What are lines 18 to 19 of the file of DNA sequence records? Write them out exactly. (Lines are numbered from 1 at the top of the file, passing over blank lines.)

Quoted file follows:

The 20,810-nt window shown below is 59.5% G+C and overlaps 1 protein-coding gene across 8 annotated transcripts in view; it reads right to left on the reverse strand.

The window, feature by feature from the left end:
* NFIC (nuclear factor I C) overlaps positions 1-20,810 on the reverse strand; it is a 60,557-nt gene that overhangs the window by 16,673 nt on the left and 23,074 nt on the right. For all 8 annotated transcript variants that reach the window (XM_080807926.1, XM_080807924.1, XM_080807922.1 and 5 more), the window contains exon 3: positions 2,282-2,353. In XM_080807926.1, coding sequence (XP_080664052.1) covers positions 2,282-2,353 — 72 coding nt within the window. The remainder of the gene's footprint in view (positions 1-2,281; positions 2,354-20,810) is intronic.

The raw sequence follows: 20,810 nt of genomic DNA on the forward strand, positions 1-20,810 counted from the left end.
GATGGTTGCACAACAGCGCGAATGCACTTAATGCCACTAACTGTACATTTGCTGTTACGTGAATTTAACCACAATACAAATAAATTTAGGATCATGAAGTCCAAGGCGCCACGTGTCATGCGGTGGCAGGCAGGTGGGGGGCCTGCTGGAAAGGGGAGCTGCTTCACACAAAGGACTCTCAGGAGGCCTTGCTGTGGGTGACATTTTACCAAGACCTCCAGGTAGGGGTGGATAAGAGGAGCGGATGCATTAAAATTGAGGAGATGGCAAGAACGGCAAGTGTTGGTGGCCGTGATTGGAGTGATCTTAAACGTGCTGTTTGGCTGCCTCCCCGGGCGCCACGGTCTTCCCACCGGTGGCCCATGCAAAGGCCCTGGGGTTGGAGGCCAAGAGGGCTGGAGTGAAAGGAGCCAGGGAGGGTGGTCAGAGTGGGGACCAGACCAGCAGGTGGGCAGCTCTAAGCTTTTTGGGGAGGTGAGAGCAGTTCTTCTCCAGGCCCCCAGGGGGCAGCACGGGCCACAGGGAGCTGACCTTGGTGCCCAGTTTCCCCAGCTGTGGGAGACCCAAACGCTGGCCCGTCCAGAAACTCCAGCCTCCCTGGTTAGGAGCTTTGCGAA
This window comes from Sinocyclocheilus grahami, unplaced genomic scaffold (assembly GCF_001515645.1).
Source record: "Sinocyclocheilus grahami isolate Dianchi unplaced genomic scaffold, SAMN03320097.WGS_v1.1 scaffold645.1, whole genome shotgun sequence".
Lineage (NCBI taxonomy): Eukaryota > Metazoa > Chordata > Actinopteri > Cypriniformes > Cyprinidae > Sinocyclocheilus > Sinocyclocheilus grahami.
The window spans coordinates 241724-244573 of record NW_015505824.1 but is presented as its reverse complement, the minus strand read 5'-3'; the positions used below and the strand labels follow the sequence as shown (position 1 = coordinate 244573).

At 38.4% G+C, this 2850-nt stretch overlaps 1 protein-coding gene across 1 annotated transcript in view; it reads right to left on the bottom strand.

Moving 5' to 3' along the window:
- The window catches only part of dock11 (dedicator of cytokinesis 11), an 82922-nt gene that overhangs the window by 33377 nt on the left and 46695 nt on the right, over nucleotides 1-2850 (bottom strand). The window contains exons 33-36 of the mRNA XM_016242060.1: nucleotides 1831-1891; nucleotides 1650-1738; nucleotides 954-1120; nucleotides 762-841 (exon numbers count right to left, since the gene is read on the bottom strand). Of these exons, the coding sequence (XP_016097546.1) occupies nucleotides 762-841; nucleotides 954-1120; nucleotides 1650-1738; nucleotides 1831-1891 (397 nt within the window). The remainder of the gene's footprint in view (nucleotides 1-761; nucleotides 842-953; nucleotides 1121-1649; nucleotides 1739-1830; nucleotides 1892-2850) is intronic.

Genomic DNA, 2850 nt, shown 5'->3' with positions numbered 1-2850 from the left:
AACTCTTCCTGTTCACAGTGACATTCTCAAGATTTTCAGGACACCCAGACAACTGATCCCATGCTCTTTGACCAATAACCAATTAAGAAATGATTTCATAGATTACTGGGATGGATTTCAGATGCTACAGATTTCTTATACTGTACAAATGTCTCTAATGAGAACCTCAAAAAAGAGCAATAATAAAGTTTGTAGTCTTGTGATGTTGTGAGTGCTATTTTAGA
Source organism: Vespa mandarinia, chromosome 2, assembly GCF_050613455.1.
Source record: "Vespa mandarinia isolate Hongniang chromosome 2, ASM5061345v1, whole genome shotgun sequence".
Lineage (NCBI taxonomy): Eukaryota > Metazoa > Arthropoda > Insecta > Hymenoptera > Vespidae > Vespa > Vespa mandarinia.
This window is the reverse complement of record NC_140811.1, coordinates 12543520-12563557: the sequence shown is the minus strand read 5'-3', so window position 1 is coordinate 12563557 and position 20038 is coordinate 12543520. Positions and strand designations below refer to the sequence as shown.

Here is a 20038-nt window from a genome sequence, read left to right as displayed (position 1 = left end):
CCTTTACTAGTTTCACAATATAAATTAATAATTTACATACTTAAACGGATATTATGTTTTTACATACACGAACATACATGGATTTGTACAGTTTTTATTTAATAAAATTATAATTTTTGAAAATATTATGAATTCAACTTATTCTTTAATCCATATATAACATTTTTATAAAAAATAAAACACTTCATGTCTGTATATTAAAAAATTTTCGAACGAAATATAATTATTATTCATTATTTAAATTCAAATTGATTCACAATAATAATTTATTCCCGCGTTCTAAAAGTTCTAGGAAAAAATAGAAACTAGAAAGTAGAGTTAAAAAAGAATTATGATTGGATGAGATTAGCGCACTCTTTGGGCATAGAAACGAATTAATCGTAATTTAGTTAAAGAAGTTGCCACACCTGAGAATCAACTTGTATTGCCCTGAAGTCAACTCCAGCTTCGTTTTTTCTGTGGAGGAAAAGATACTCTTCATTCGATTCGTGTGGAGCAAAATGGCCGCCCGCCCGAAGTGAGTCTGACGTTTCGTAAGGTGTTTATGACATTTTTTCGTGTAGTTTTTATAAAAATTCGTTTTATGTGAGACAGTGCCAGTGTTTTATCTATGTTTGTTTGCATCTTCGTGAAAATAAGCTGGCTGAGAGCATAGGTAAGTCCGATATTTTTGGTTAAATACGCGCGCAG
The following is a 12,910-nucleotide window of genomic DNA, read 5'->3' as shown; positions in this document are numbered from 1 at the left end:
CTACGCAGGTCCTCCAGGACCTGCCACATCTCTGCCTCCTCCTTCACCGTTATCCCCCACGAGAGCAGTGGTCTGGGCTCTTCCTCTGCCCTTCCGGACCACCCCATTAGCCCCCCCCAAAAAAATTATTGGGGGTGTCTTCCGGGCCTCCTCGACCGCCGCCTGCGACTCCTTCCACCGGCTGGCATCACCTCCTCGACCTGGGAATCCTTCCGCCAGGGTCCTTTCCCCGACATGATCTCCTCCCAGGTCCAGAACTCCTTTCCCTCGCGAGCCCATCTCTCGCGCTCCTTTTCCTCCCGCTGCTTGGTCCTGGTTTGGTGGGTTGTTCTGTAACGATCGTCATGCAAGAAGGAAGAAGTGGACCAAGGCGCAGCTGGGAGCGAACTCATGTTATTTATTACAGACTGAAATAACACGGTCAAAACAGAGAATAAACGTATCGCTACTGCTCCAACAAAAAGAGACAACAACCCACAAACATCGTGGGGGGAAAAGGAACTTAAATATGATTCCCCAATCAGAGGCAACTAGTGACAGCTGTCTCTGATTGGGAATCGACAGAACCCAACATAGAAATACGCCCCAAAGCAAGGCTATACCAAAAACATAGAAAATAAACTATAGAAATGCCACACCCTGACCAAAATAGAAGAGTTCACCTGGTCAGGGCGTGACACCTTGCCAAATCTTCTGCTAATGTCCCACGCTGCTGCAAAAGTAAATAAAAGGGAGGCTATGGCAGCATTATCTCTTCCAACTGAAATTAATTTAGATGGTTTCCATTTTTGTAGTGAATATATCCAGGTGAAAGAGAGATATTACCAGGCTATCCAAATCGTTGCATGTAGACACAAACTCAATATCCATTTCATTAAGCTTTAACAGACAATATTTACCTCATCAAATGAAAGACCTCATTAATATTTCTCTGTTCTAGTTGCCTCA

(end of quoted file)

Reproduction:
This window is the reverse complement of record NC_140811.1, coordinates 12543520-12563557: the sequence shown is the minus strand read 5'-3', so window position 1 is coordinate 12563557 and position 20038 is coordinate 12543520. Positions and strand designations below refer to the sequence as shown.

Here is a 20038-nt window from a genome sequence, read left to right as displayed (position 1 = left end):